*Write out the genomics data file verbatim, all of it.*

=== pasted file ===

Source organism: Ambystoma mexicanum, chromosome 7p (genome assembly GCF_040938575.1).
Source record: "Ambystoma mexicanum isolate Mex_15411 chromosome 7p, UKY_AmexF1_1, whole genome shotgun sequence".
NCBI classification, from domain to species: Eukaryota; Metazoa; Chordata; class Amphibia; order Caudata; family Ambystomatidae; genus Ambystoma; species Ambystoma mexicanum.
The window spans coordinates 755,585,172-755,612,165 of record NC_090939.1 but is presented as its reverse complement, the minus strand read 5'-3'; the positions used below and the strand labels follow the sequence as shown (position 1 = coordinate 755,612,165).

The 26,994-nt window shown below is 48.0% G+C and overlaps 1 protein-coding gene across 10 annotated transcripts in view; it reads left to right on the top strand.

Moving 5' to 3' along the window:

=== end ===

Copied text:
Source organism: Ambystoma mexicanum, chromosome 7p (genome assembly GCF_040938575.1).
Source record: "Ambystoma mexicanum isolate Mex_15411 chromosome 7p, UKY_AmexF1_1, whole genome shotgun sequence".
NCBI classification, from domain to species: Eukaryota; Metazoa; Chordata; class Amphibia; order Caudata; family Ambystomatidae; genus Ambystoma; species Ambystoma mexicanum.
The window spans coordinates 755,585,172-755,612,165 of record NC_090939.1 but is presented as its reverse complement, the minus strand read 5'-3'; the positions used below and the strand labels follow the sequence as shown (position 1 = coordinate 755,612,165).

The 26,994-nt window shown below is 48.0% G+C and overlaps 1 protein-coding gene across 10 annotated transcripts in view; it reads left to right on the top strand.

Moving 5' to 3' along the window: